Thursday, January 8, 2009

Second Best Book in the World

Next to my Bible, this is the book that I seem to be reaching for all the time. It's incredible. And - the brilliant doctor who wrote it has a website, that I just found.

A dear and sweet curly-haired friend lent me this book before Christmas and I haven't put it down yet! (What is it with curly-haired friends - they are so giving... there must be some genetic connection! Ha - just kidding...)

Anyway, this book, this book is the book
that I would recommend to anyone who even suspects that their child has autism, ADHD, asthma or allergies. I am NOT kidding.

I admit, after the first few chapters - which do build upon each other, I have skipped and jumped around a bit. But - the section about the relationship between
HYPOGLYCEMIA and AUTISM, was pretty shocking for me.


Food can harm, and food can heal. Dietary factors invariably play a major role in the
onset of symptoms of the 4-A disorders, and alteration of diet can play a primary role in
There is no single, one-size-fits-all diet in the Healing Program.

The diet must be carefully individualized. There are six basic dietary plans that
comprise nutritional therapy in the Healing Program, and you should evaluate each of
them, to determine if they are appropriate for your child.

Perhaps just one of these six basic diets will be sufficient to help heal your child.
However, you will probably need to combine two or more of the diets.
The six diets are:

The Six Essential Healing Program Diets
The Gluten-free, Casein-Free Diet, or GF/CF Diet.
(2) The Specific Food Reaction Diet.
(3) The Anti-Yeast Diet.
(4) The Anti-Hypoglycemia Diet.
(5) The Specific Carbohydrate Diet.
(6) The Low Oxalate Diet.

Healing often depends upon combining these diets, because this is a comprehensive
program, based upon the belief that isolated therapies are not as effective as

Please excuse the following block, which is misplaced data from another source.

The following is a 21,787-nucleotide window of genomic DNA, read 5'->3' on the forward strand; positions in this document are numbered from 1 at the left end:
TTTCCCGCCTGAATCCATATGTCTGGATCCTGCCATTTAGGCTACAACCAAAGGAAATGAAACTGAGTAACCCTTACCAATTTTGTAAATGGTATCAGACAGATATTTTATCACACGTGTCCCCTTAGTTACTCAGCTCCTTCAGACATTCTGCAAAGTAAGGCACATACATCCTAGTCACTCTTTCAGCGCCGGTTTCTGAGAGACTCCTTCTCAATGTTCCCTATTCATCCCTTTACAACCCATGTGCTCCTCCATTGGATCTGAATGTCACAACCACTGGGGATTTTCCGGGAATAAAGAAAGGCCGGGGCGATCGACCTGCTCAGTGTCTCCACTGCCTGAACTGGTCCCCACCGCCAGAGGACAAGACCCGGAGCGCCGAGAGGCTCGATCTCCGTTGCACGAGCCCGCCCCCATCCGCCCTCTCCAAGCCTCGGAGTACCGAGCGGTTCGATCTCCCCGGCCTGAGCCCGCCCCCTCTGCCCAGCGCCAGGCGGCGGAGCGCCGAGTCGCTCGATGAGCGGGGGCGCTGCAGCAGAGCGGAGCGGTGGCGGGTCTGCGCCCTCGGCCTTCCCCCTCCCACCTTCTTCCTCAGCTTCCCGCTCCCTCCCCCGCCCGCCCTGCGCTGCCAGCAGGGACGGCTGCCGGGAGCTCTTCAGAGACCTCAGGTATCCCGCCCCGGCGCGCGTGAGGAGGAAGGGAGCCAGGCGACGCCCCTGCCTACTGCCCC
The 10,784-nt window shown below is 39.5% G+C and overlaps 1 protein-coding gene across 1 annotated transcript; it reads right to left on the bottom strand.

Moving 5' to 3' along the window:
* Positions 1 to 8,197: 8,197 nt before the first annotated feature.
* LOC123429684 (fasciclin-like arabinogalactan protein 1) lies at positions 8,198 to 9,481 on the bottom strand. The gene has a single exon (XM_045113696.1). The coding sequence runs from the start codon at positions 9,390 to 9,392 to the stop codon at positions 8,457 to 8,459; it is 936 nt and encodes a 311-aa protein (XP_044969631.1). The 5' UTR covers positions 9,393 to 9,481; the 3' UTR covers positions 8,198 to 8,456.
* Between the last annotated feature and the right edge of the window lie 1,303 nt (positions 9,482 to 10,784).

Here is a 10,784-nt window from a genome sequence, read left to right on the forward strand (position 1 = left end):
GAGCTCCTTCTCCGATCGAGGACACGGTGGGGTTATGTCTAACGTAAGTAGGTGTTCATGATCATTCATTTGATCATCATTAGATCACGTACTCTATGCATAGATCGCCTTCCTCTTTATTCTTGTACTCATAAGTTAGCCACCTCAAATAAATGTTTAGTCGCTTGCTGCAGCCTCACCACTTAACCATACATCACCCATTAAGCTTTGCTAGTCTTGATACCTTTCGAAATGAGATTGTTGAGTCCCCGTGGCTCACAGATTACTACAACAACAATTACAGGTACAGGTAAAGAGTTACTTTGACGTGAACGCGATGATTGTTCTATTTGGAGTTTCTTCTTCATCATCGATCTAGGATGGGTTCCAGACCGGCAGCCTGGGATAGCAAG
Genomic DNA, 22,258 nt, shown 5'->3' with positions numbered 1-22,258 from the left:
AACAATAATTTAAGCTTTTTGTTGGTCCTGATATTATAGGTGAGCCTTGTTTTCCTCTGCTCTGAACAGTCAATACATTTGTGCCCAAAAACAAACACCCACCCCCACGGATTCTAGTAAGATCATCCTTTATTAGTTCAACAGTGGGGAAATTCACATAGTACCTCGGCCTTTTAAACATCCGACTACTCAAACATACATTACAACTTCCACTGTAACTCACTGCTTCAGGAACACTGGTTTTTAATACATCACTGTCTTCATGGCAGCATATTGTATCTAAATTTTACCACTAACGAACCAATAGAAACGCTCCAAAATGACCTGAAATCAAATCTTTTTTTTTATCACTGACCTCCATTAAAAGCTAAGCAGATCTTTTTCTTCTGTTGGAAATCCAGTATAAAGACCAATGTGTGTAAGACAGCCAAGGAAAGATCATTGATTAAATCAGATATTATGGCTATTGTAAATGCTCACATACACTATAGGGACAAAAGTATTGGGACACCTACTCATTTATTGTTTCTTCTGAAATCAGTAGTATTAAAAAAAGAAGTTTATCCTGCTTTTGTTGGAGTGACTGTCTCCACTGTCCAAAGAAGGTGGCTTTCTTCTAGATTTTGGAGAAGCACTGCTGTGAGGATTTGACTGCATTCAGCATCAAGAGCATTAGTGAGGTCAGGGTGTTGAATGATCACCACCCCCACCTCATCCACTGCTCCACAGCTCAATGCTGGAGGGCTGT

combined therapies.

Most 4-A kids have combinations of problems. For example, they may suffer from:
• Food reactions to gluten and casein.
• Various allergies to specific foods.
• Yeast overgrowth.
• Hypoglycemia.
• Nutrient deficits.
• Digestive disorders.
• Bowel dysbiosis.
You simply can’t overcome these combined problems with just one diet. It requires a
combination of associated diets.

Don’t be overwhelmed by the many details that comprise these diets. The basic
information is mostly just good common sense. It’s essentially the same basic
advice your own mom probably gave you: Eat your fruits and vegetables, go easy on the
sweets, keep the junk food to a minimum, eat enough protein, and if a certain food
doesn’t seem to agree with you, don’t eat it. That advice describes all six diets. As I
often say, MOMS KNOW.

But - here's the part that shocked me:

Hypoglycemia, or low blood sugar, is extremely common among 4-A kids,
particularly those with autism and ADHD.

It not only triggers symptoms of the 4-A disorders, but exacerbates existing
symptoms, and mimics the symptoms of other, related disorders
, such as yeast

Many of the symptoms of hypoglycemia are consistent with those of autism and
ADHD, including:
  • Poor cognitive function
  • Irritability
  • Propensity to tantrum
  • Spaciness
  • Lethargy
  • Physical weakness
  • Confusion
  • Inability to be consistently articulate

Because these hypoglycemic symptoms often mimic, amplify, and trigger
symptoms of autism and ADHD, they often lead to frequent misdiagnoses of autism and ADHD, particularly when they are combined with symptoms of the other physical problems that so often afflict children with autism and ADHD.

The most frequent cause of hypoglycemia is a poor diet, too high in
carbohydrates. Carbohydrates, which consist of either sugar or starch, travel
through the digestive system very quickly, and can cause a spike of high blood
sugar, which then can result in a slump of low blood sugar. This slump can
profoundly alter mood, cognition, behavior, and energy.
The anti-hypoglycemia diet is based primarily around foods that travel slowly
through the digestive process, such as high-protein foods and high-fiber foods.

Talk to your doctor about testing your child for blood sugar stability. And look for its
signs and symptoms yourself. They can be very easy to spot. Most kids are
relatively sensitive to excess sweets, and some kids are sensitive even to small

Like other changes in diet, this one can be hard on both kids and parents,
especially in its early stages. As your child begins to feel better, though, which
often happens relatively quickly, his or her cravings for sweets will probably
subside dramatically. After that happens, the diet becomes much easier.

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